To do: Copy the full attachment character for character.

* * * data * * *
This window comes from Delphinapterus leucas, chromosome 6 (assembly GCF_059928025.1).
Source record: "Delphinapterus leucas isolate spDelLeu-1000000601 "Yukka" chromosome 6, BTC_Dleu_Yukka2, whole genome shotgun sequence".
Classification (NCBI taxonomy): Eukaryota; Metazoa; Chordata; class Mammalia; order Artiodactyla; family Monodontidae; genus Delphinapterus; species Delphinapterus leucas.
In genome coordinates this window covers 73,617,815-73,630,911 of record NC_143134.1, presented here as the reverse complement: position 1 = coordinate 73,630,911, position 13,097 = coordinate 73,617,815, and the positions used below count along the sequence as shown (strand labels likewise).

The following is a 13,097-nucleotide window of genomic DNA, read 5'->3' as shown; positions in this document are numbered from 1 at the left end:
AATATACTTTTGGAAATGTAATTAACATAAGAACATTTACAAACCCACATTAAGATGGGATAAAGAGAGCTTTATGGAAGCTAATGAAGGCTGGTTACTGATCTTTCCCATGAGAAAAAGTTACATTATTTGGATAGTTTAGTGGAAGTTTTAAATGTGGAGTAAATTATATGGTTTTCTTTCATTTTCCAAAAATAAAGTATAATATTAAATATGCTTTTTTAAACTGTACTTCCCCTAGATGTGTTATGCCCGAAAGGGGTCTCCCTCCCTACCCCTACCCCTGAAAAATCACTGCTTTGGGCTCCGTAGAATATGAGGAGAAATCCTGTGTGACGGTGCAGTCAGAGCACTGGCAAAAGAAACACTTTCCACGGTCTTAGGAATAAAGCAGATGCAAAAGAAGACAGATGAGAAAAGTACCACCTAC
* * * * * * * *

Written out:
This window comes from Delphinapterus leucas, chromosome 6 (assembly GCF_059928025.1).
Source record: "Delphinapterus leucas isolate spDelLeu-1000000601 "Yukka" chromosome 6, BTC_Dleu_Yukka2, whole genome shotgun sequence".
Classification (NCBI taxonomy): Eukaryota; Metazoa; Chordata; class Mammalia; order Artiodactyla; family Monodontidae; genus Delphinapterus; species Delphinapterus leucas.
In genome coordinates this window covers 73,617,815-73,630,911 of record NC_143134.1, presented here as the reverse complement: position 1 = coordinate 73,630,911, position 13,097 = coordinate 73,617,815, and the positions used below count along the sequence as shown (strand labels likewise).

The following is a 13,097-nucleotide window of genomic DNA, read 5'->3' as shown; positions in this document are numbered from 1 at the left end:
AATATACTTTTGGAAATGTAATTAACATAAGAACATTTACAAACCCACATTAAGATGGGATAAAGAGAGCTTTATGGAAGCTAATGAAGGCTGGTTACTGATCTTTCCCATGAGAAAAAGTTACATTATTTGGATAGTTTAGTGGAAGTTTTAAATGTGGAGTAAATTATATGGTTTTCTTTCATTTTCCAAAAATAAAGTATAATATTAAATATGCTTTTTTAAACTGTACTTCCCCTAGATGTGTTATGCCCGAAAGGGGTCTCCCTCCCTACCCCTACCCCTGAAAAATCACTGCTTTGGGCTCCGTAGAATATGAGGAGAAATCCTGTGTGACGGTGCAGTCAGAGCACTGGCAAAAGAAACACTTTCCACGGTCTTAGGAATAAAGCAGATGCAAAAGAAGACAGATGAGAAAAGTACCACCTAC